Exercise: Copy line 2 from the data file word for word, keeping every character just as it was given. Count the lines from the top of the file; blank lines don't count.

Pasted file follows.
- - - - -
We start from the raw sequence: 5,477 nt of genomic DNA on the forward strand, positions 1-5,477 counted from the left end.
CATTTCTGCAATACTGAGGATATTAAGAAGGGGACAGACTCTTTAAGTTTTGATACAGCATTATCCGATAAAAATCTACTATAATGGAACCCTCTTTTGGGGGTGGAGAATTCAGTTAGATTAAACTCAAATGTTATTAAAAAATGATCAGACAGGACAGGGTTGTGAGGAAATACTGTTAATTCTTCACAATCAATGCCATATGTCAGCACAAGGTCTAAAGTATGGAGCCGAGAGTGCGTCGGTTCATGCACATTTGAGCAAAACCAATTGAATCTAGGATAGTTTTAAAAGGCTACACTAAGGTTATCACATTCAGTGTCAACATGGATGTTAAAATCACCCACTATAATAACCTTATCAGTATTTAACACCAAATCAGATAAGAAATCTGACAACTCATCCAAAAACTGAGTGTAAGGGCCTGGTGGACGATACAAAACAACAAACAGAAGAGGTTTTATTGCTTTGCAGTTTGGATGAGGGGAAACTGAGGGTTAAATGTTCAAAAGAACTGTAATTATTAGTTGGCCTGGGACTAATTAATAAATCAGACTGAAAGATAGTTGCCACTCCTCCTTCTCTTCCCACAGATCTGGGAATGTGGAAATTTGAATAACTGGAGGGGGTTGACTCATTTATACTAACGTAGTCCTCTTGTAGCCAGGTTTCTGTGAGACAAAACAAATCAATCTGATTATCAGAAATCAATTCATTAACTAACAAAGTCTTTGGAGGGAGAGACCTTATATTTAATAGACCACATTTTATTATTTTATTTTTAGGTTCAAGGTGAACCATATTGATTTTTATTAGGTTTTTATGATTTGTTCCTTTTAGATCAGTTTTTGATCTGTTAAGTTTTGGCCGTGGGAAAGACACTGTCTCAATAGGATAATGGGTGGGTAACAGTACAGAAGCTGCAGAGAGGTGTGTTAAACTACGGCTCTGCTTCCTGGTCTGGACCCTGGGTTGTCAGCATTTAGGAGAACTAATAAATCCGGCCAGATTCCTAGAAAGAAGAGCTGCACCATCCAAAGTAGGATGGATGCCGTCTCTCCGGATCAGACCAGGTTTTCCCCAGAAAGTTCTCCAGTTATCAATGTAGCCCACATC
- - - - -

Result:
CATTTCTGCAATACTGAGGATATTAAGAAGGGGACAGACTCTTTAAGTTTTGATACAGCATTATCCGATAAAAATCTACTATAATGGAACCCTCTTTTGGGGGTGGAGAATTCAGTTAGATTAAACTCAAATGTTATTAAAAAATGATCAGACAGGACAGGGTTGTGAGGAAATACTGTTAATTCTTCACAATCAATGCCATATGTCAGCACAAGGTCTAAAGTATGGAGCCGAGAGTGCGTCGGTTCATGCACATTTGAGCAAAACCAATTGAATCTAGGATAGTTTTAAAAGGCTACACTAAGGTTATCACATTCAGTGTCAACATGGATGTTAAAATCACCCACTATAATAACCTTATCAGTATTTAACACCAAATCAGATAAGAAATCTGACAACTCATCCAAAAACTGAGTGTAAGGGCCTGGTGGACGATACAAAACAACAAACAGAAGAGGTTTTATTGCTTTGCAGTTTGGATGAGGGGAAACTGAGGGTTAAATGTTCAAAAGAACTGTAATTATTAGTTGGCCTGGGACTAATTAATAAATCAGACTGAAAGATAGTTGCCACTCCTCCTTCTCTTCCCACAGATCTGGGAATGTGGAAATTTGAATAACTGGAGGGGGTTGACTCATTTATACTAACGTAGTCCTCTTGTAGCCAGGTTTCTGTGAGACAAAACAAATCAATCTGATTATCAGAAATCAATTCATTAACTAACAAAGTCTTTGGAGGGAGAGACCTTATATTTAATAGACCACATTTTATTATTTTATTTTTAGGTTCAAGGTGAACCATATTGATTTTTATTAGGTTTTTATGATTTGTTCCTTTTAGATCAGTTTTTGATCTGTTAAGTTTTGGCCGTGGGAAAGACACTGTCTCAATAGGATAATGGGTGGGTAACAGTACAGAAGCTGCAGAGAGGTGTGTTAAACTACGGCTCTGCTTCCTGGTCTGGACCCTGGGTTGTCAGCATTTAGGAGAACTAATAAATCCGGCCAGATTCCTAGAAAGAAGAGCTGCACCATCCAAAGTAGGATGGATGCCGTCTCTCCGGATCAGACCAGGTTTTCCCCAGAAAGTTCTCCAGTTATCAATGTAGCCCACATC